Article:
RSV symptoms in babies: What to look out for as the NHS warns that respiratory diseases are on the rise.
Parents have been urged to keep an eye out for respiratory diseases in their children as a result of the Covid lockdown, which resulted in a lack of illness during the winter and a reduction in immunity. Here’s what we’ve learned so far.
In the winter, respiratory diseases such as respiratory syncytial virus (RSV) are frequent, and for most children, they provide an opportunity for their immune systems to mature and generate the necessary defenses. However, because of lockdowns to prevent the spread of the coronavirus for much of the winter, young children haven’t had the opportunity to develop this immunity. The NHS is already prepared for an increase in the number of children requiring treatment, and health officials have issued a warning.
While the lockdowns may have been successful in controlling COVID-19 infection levels, they also resulted in reduced levels of diseases such as RSV.
“Respiratory infections in young children have begun to climb out of season, after low infection levels as a result of COVID-19 limitations and good infection control measures that have been in place,” according to Public Health England.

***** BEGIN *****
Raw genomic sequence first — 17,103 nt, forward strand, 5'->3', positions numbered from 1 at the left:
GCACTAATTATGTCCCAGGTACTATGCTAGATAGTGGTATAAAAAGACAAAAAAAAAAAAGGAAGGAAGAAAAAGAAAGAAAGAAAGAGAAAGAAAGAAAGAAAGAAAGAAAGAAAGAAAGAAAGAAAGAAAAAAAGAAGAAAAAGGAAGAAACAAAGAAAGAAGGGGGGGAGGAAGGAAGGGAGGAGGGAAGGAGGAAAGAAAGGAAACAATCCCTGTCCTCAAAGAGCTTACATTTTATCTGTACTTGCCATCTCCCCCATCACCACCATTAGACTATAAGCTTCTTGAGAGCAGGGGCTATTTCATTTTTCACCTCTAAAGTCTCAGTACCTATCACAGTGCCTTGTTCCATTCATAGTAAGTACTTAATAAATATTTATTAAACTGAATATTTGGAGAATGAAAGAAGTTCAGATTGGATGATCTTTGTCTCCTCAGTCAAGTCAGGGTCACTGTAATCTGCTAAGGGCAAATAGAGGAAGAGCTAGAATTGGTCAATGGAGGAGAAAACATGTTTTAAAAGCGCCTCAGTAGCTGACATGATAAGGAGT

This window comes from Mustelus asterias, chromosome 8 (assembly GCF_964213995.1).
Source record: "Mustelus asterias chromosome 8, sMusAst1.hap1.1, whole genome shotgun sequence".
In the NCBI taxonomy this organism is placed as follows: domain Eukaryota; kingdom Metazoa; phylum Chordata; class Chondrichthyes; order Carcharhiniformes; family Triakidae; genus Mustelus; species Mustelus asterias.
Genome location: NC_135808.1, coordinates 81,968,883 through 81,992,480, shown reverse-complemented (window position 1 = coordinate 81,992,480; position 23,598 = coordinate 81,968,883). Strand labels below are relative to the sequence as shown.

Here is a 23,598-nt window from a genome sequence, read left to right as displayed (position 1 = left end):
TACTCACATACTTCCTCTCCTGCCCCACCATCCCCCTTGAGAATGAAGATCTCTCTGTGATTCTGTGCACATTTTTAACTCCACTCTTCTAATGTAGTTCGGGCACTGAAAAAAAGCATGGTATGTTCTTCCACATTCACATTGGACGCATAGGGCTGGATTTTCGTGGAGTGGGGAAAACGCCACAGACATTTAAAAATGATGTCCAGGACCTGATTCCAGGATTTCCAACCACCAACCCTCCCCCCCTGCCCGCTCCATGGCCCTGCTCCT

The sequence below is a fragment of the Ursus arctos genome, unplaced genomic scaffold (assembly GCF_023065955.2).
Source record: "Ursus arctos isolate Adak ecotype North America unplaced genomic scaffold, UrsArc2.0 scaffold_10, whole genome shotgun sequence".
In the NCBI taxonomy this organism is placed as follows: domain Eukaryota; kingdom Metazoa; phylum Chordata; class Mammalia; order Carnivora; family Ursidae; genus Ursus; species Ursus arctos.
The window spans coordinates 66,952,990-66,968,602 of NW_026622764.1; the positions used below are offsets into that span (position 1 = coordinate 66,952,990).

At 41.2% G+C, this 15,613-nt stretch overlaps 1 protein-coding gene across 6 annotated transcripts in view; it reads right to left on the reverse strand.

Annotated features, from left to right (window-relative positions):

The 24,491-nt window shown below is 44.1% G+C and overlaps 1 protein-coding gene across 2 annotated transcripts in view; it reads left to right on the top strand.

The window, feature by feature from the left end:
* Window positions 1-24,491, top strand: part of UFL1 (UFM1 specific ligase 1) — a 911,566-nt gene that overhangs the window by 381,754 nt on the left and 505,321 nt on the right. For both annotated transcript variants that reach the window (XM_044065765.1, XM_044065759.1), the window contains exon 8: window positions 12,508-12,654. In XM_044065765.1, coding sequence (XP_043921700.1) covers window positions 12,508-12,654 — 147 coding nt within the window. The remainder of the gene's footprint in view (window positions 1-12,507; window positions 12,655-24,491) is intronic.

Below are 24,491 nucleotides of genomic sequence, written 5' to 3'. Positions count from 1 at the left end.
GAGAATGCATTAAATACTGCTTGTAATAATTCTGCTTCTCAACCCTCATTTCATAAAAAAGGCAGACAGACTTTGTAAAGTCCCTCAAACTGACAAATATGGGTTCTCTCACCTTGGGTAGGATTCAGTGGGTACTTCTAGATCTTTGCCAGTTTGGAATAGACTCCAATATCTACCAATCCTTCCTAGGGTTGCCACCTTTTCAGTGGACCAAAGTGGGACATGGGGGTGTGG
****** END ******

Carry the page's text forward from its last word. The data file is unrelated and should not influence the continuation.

According to PHE data, respiratory infections are already on the rise, and health officials advise parents to be mindful of the warning symptoms.
RSV is a fairly common virus, and practically every child is affected by the time they reach the age of two.
RSV can induce a cough or cold in older children and adults.
Children under the age of two, particularly those considered at-risk, such as those born prematurely or with a heart disease, are more vulnerable to these illnesses.
Bronchitis, an inflammatory infection of the lower airways that can make it difficult to breathe, is a possible consequence.
Bronchitis is usually not dangerous and goes away in a few weeks, but parents should be aware of the symptoms to watch for.
In April 2021, NHS England began preparing for an increase in paediatric respiratory illnesses.
Paediatric units have accelerated their typical winter planning, escalation, and emergency processes to accommodate extra bed, personnel, and ward supply capacity.
“I recall the difficult nights in hospital when my eight-week-old daughter fought off RSV,” said Health Minister Lord Bethell.
“I’ll never forget the vision of her small body linked into those machines, screaming for air. Those are moments I would not wish upon anyone.”Brinkwire Summary News”.